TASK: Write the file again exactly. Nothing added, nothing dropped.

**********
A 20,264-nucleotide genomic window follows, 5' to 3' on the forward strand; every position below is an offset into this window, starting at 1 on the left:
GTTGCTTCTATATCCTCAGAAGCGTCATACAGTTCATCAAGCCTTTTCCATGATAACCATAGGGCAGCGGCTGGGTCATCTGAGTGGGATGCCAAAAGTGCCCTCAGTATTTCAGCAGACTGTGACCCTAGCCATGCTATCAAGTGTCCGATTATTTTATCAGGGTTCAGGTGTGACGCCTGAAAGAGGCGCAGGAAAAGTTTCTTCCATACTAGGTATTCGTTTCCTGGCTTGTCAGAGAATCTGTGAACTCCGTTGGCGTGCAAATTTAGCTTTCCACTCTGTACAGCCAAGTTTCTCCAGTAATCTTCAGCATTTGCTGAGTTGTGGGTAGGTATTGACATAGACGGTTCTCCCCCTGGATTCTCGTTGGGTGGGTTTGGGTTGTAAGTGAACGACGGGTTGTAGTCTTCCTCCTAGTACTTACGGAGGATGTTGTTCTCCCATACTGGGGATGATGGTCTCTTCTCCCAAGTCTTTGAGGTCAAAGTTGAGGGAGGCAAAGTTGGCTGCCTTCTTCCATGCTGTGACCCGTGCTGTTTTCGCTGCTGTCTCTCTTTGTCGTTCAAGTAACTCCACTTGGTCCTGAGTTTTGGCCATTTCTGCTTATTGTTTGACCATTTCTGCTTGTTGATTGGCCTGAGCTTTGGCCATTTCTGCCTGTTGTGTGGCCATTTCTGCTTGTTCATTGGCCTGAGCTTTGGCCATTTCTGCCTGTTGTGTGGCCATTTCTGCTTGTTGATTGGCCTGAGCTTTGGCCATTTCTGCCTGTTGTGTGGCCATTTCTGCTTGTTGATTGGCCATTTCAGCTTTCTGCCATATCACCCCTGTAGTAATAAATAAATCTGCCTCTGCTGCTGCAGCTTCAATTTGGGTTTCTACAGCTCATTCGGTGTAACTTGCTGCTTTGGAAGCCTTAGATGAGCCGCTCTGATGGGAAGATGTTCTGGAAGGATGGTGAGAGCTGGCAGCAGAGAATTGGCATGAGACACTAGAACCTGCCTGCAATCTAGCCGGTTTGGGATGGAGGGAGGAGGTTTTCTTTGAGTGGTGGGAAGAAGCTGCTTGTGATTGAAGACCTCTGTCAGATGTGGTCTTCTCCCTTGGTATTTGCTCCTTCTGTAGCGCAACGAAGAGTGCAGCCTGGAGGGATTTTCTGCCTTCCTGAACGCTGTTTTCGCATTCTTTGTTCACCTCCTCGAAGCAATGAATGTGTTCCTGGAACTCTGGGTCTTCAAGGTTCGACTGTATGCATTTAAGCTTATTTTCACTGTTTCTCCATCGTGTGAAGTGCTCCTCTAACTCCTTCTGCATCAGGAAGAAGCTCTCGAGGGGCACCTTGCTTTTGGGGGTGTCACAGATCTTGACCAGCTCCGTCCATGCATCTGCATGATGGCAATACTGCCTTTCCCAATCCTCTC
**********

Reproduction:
A 20,264-nucleotide genomic window follows, 5' to 3' on the forward strand; every position below is an offset into this window, starting at 1 on the left:
GTTGCTTCTATATCCTCAGAAGCGTCATACAGTTCATCAAGCCTTTTCCATGATAACCATAGGGCAGCGGCTGGGTCATCTGAGTGGGATGCCAAAAGTGCCCTCAGTATTTCAGCAGACTGTGACCCTAGCCATGCTATCAAGTGTCCGATTATTTTATCAGGGTTCAGGTGTGACGCCTGAAAGAGGCGCAGGAAAAGTTTCTTCCATACTAGGTATTCGTTTCCTGGCTTGTCAGAGAATCTGTGAACTCCGTTGGCGTGCAAATTTAGCTTTCCACTCTGTACAGCCAAGTTTCTCCAGTAATCTTCAGCATTTGCTGAGTTGTGGGTAGGTATTGACATAGACGGTTCTCCCCCTGGATTCTCGTTGGGTGGGTTTGGGTTGTAAGTGAACGACGGGTTGTAGTCTTCCTCCTAGTACTTACGGAGGATGTTGTTCTCCCATACTGGGGATGATGGTCTCTTCTCCCAAGTCTTTGAGGTCAAAGTTGAGGGAGGCAAAGTTGGCTGCCTTCTTCCATGCTGTGACCCGTGCTGTTTTCGCTGCTGTCTCTCTTTGTCGTTCAAGTAACTCCACTTGGTCCTGAGTTTTGGCCATTTCTGCTTATTGTTTGACCATTTCTGCTTGTTGATTGGCCTGAGCTTTGGCCATTTCTGCCTGTTGTGTGGCCATTTCTGCTTGTTCATTGGCCTGAGCTTTGGCCATTTCTGCCTGTTGTGTGGCCATTTCTGCTTGTTGATTGGCCTGAGCTTTGGCCATTTCTGCCTGTTGTGTGGCCATTTCTGCTTGTTGATTGGCCATTTCAGCTTTCTGCCATATCACCCCTGTAGTAATAAATAAATCTGCCTCTGCTGCTGCAGCTTCAATTTGGGTTTCTACAGCTCATTCGGTGTAACTTGCTGCTTTGGAAGCCTTAGATGAGCCGCTCTGATGGGAAGATGTTCTGGAAGGATGGTGAGAGCTGGCAGCAGAGAATTGGCATGAGACACTAGAACCTGCCTGCAATCTAGCCGGTTTGGGATGGAGGGAGGAGGTTTTCTTTGAGTGGTGGGAAGAAGCTGCTTGTGATTGAAGACCTCTGTCAGATGTGGTCTTCTCCCTTGGTATTTGCTCCTTCTGTAGCGCAACGAAGAGTGCAGCCTGGAGGGATTTTCTGCCTTCCTGAACGCTGTTTTCGCATTCTTTGTTCACCTCCTCGAAGCAATGAATGTGTTCCTGGAACTCTGGGTCTTCAAGGTTCGACTGTATGCATTTAAGCTTATTTTCACTGTTTCTCCATCGTGTGAAGTGCTCCTCTAACTCCTTCTGCATCAGGAAGAAGCTCTCGAGGGGCACCTTGCTTTTGGGGGTGTCACAGATCTTGACCAGCTCCGTCCATGCATCTGCATGATGGCAATACTGCCTTTCCCAATCCTCTC